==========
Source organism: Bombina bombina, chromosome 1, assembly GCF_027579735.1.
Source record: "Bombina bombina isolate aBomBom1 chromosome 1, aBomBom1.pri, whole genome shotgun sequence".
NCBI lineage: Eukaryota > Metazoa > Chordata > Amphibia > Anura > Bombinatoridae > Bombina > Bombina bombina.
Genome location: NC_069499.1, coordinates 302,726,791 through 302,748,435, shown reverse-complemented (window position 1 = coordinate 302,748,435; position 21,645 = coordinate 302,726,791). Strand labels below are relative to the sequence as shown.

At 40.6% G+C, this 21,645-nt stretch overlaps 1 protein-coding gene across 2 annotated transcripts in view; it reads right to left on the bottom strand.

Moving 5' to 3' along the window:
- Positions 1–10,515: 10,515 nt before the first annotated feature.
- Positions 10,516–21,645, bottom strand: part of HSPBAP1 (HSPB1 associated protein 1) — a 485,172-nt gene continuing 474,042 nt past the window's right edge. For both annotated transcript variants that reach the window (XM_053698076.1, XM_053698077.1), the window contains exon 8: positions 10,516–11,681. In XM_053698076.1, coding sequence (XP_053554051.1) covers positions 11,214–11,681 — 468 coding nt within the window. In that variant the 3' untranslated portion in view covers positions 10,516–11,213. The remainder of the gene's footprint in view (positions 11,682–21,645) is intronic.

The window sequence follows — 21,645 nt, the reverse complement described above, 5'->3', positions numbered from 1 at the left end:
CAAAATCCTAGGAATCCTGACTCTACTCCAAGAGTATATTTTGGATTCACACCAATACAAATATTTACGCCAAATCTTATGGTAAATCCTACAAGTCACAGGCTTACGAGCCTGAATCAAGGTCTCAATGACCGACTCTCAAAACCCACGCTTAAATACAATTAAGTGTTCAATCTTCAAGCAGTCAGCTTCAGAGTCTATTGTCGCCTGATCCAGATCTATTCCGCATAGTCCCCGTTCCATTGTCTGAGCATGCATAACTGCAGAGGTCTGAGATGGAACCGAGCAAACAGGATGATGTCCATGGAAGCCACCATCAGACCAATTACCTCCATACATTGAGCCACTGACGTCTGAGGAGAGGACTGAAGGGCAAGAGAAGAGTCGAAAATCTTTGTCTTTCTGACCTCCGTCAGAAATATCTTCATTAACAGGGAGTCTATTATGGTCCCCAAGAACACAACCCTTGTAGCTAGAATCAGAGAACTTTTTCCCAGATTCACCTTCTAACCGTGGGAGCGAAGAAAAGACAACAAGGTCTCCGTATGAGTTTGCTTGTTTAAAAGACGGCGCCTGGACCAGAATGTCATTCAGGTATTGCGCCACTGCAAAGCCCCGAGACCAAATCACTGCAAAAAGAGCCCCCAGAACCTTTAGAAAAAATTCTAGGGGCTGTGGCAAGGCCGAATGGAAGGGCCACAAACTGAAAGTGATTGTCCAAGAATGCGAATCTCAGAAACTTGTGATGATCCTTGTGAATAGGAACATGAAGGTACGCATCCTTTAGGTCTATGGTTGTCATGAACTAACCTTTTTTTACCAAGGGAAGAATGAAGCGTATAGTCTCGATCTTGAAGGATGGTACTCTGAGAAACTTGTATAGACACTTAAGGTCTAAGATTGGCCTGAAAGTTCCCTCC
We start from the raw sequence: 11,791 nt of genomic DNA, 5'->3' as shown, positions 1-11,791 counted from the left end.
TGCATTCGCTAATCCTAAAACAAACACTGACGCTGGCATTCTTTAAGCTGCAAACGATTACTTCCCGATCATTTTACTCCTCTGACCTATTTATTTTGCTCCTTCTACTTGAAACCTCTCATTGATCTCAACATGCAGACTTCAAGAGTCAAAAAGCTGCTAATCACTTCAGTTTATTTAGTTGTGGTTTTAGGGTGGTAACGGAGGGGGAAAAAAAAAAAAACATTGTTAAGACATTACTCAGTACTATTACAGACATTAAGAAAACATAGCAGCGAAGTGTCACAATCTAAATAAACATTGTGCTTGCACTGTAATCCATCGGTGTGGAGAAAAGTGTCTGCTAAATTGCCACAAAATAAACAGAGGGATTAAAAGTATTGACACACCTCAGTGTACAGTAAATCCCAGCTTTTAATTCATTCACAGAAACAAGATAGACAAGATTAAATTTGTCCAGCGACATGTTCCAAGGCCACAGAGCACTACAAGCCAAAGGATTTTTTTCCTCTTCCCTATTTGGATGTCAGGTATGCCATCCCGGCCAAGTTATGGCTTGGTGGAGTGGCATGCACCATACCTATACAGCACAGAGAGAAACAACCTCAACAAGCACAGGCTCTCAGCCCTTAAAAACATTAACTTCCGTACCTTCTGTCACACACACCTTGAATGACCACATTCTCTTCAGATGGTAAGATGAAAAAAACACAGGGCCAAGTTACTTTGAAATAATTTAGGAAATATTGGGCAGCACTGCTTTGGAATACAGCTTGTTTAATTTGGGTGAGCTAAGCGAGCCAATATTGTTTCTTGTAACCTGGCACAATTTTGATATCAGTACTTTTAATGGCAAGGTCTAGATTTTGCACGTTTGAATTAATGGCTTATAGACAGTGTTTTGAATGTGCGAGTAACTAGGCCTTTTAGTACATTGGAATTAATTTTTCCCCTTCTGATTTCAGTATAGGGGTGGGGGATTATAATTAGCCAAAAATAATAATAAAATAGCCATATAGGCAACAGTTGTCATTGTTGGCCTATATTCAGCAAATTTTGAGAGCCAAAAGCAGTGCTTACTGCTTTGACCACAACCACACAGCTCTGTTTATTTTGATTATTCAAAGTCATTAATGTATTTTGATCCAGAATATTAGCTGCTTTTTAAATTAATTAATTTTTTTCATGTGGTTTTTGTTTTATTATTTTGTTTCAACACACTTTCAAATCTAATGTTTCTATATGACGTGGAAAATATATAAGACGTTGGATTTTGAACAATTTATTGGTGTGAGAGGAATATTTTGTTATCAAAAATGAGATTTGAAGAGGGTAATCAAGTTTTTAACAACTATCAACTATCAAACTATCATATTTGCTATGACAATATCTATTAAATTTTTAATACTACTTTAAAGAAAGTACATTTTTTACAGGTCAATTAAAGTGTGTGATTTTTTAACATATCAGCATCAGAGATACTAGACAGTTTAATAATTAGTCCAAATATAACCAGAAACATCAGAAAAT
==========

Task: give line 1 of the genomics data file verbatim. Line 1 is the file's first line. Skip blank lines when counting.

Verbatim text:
Source organism: Bombina bombina, chromosome 1, assembly GCF_027579735.1.